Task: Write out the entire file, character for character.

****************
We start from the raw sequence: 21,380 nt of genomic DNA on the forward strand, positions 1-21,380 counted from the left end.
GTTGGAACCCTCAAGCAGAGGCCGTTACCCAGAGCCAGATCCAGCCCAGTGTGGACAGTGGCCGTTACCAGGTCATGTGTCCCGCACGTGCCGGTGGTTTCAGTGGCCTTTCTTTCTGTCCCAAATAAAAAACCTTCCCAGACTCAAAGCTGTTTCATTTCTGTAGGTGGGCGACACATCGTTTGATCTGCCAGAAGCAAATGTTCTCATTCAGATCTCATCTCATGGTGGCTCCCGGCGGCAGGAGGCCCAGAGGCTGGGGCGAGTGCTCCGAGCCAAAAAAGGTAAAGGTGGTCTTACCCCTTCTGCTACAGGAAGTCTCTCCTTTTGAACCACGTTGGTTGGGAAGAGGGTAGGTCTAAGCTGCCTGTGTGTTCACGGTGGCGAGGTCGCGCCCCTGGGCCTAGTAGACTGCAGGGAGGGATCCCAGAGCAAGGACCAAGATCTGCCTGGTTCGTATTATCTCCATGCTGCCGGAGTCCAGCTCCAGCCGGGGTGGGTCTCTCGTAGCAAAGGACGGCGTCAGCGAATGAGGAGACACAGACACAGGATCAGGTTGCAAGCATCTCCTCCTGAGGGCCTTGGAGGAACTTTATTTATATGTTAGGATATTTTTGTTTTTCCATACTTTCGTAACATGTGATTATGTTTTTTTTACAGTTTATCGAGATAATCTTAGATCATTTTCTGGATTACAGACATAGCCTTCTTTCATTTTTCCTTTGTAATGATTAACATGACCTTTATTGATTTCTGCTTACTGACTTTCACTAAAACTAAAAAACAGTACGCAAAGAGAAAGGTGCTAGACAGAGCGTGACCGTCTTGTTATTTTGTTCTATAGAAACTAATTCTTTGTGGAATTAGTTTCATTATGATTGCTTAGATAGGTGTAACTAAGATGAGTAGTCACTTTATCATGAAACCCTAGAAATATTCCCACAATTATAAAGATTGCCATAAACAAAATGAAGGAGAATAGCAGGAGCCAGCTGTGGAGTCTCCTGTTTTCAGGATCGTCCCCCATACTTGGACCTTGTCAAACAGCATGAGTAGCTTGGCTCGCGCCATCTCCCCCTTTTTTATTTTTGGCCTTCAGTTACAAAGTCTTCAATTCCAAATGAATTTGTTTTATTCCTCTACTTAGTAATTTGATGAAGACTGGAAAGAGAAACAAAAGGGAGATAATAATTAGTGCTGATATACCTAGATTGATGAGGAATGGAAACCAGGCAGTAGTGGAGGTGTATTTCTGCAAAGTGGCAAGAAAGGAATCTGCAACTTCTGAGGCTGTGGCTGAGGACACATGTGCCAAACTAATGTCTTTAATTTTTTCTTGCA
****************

We start from the raw sequence: 21,380 nt of genomic DNA on the forward strand, positions 1-21,380 counted from the left end.
GTTGGAACCCTCAAGCAGAGGCCGTTACCCAGAGCCAGATCCAGCCCAGTGTGGACAGTGGCCGTTACCAGGTCATGTGTCCCGCACGTGCCGGTGGTTTCAGTGGCCTTTCTTTCTGTCCCAAATAAAAAACCTTCCCAGACTCAAAGCTGTTTCATTTCTGTAGGTGGGCGACACATCGTTTGATCTGCCAGAAGCAAATGTTCTCATTCAGATCTCATCTCATGGTGGCTCCCGGCGGCAGGAGGCCCAGAGGCTGGGGCGAGTGCTCCGAGCCAAAAAAGGTAAAGGTGGTCTTACCCCTTCTGCTACAGGAAGTCTCTCCTTTTGAACCACGTTGGTTGGGAAGAGGGTAGGTCTAAGCTGCCTGTGTGTTCACGGTGGCGAGGTCGCGCCCCTGGGCCTAGTAGACTGCAGGGAGGGATCCCAGAGCAAGGACCAAGATCTGCCTGGTTCGTATTATCTCCATGCTGCCGGAGTCCAGCTCCAGCCGGGGTGGGTCTCTCGTAGCAAAGGACGGCGTCAGCGAATGAGGAGACACAGACACAGGATCAGGTTGCAAGCATCTCCTCCTGAGGGCCTTGGAGGAACTTTATTTATATGTTAGGATATTTTTGTTTTTCCATACTTTCGTAACATGTGATTATGTTTTTTTTACAGTTTATCGAGATAATCTTAGATCATTTTCTGGATTACAGACATAGCCTTCTTTCATTTTTCCTTTGTAATGATTAACATGACCTTTATTGATTTCTGCTTACTGACTTTCACTAAAACTAAAAAACAGTACGCAAAGAGAAAGGTGCTAGACAGAGCGTGACCGTCTTGTTATTTTGTTCTATAGAAACTAATTCTTTGTGGAATTAGTTTCATTATGATTGCTTAGATAGGTGTAACTAAGATGAGTAGTCACTTTATCATGAAACCCTAGAAATATTCCCACAATTATAAAGATTGCCATAAACAAAATGAAGGAGAATAGCAGGAGCCAGCTGTGGAGTCTCCTGTTTTCAGGATCGTCCCCCATACTTGGACCTTGTCAAACAGCATGAGTAGCTTGGCTCGCGCCATCTCCCCCTTTTTTATTTTTGGCCTTCAGTTACAAAGTCTTCAATTCCAAATGAATTTGTTTTATTCCTCTACTTAGTAATTTGATGAAGACTGGAAAGAGAAACAAAAGGGAGATAATAATTAGTGCTGATATACCTAGATTGATGAGGAATGGAAACCAGGCAGTAGTGGAGGTGTATTTCTGCAAAGTGGCAAGAAAGGAATCTGCAACTTCTGAGGCTGTGGCTGAGGACACATGTGCCAAACTAATGTCTTTAATTTTTTCTTGCA